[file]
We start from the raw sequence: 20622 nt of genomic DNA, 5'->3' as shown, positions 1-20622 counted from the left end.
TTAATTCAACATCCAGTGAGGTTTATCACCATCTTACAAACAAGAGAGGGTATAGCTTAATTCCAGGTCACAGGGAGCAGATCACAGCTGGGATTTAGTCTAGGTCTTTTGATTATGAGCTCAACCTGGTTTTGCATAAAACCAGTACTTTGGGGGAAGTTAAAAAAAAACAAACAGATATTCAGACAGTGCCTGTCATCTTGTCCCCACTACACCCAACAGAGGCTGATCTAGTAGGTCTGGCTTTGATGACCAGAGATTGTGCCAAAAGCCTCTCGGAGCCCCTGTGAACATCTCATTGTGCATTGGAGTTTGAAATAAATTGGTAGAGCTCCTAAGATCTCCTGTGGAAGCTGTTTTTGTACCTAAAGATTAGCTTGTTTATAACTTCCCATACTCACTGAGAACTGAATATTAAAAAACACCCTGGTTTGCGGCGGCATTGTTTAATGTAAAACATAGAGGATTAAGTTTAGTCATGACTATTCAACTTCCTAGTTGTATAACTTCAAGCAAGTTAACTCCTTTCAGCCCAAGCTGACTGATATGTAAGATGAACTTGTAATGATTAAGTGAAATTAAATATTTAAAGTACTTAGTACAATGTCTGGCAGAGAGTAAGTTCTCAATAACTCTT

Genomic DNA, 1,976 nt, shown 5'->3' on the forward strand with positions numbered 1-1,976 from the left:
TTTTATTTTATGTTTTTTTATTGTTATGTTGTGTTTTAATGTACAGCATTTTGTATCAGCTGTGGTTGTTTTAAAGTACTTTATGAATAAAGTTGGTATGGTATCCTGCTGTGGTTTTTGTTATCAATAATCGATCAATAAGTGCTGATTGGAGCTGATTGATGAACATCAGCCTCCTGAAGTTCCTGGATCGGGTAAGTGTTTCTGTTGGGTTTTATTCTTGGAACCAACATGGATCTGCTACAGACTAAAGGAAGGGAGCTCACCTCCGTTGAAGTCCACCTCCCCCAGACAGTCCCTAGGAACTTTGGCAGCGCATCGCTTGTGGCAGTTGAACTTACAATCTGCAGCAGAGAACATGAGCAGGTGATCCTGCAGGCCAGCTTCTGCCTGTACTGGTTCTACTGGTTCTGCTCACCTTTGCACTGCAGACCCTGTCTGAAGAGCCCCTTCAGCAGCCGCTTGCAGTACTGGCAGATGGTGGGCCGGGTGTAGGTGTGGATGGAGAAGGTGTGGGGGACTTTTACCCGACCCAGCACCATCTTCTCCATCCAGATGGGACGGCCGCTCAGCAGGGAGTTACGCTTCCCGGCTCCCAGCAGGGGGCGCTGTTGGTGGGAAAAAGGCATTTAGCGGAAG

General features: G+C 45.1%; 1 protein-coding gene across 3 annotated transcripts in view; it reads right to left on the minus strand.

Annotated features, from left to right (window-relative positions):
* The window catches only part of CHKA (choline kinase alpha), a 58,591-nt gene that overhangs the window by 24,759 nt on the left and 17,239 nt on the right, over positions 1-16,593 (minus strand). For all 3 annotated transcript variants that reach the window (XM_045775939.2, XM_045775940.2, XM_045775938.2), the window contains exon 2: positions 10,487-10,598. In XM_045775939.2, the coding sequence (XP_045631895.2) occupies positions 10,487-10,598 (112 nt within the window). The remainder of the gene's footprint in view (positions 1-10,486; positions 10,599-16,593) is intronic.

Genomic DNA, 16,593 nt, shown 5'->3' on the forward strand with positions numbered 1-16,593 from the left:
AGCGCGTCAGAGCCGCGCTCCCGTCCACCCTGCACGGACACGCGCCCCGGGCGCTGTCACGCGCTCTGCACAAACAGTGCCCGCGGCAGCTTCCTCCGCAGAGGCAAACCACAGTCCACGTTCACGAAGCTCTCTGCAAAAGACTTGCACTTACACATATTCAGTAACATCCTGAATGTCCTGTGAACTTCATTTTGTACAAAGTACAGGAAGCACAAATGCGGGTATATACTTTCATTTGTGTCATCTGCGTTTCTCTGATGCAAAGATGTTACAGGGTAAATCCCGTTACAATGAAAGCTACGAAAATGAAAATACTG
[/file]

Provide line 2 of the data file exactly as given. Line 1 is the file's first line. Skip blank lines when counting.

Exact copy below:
TTAATTCAACATCCAGTGAGGTTTATCACCATCTTACAAACAAGAGAGGGTATAGCTTAATTCCAGGTCACAGGGAGCAGATCACAGCTGGGATTTAGTCTAGGTCTTTTGATTATGAGCTCAACCTGGTTTTGCATAAAACCAGTACTTTGGGGGAAGTTAAAAAAAAACAAACAGATATTCAGACAGTGCCTGTCATCTTGTCCCCACTACACCCAACAGAGGCTGATCTAGTAGGTCTGGCTTTGATGACCAGAGATTGTGCCAAAAGCCTCTCGGAGCCCCTGTGAACATCTCATTGTGCATTGGAGTTTGAAATAAATTGGTAGAGCTCCTAAGATCTCCTGTGGAAGCTGTTTTTGTACCTAAAGATTAGCTTGTTTATAACTTCCCATACTCACTGAGAACTGAATATTAAAAAACACCCTGGTTTGCGGCGGCATTGTTTAATGTAAAACATAGAGGATTAAGTTTAGTCATGACTATTCAACTTCCTAGTTGTATAACTTCAAGCAAGTTAACTCCTTTCAGCCCAAGCTGACTGATATGTAAGATGAACTTGTAATGATTAAGTGAAATTAAATATTTAAAGTACTTAGTACAATGTCTGGCAGAGAGTAAGTTCTCAATAACTCTT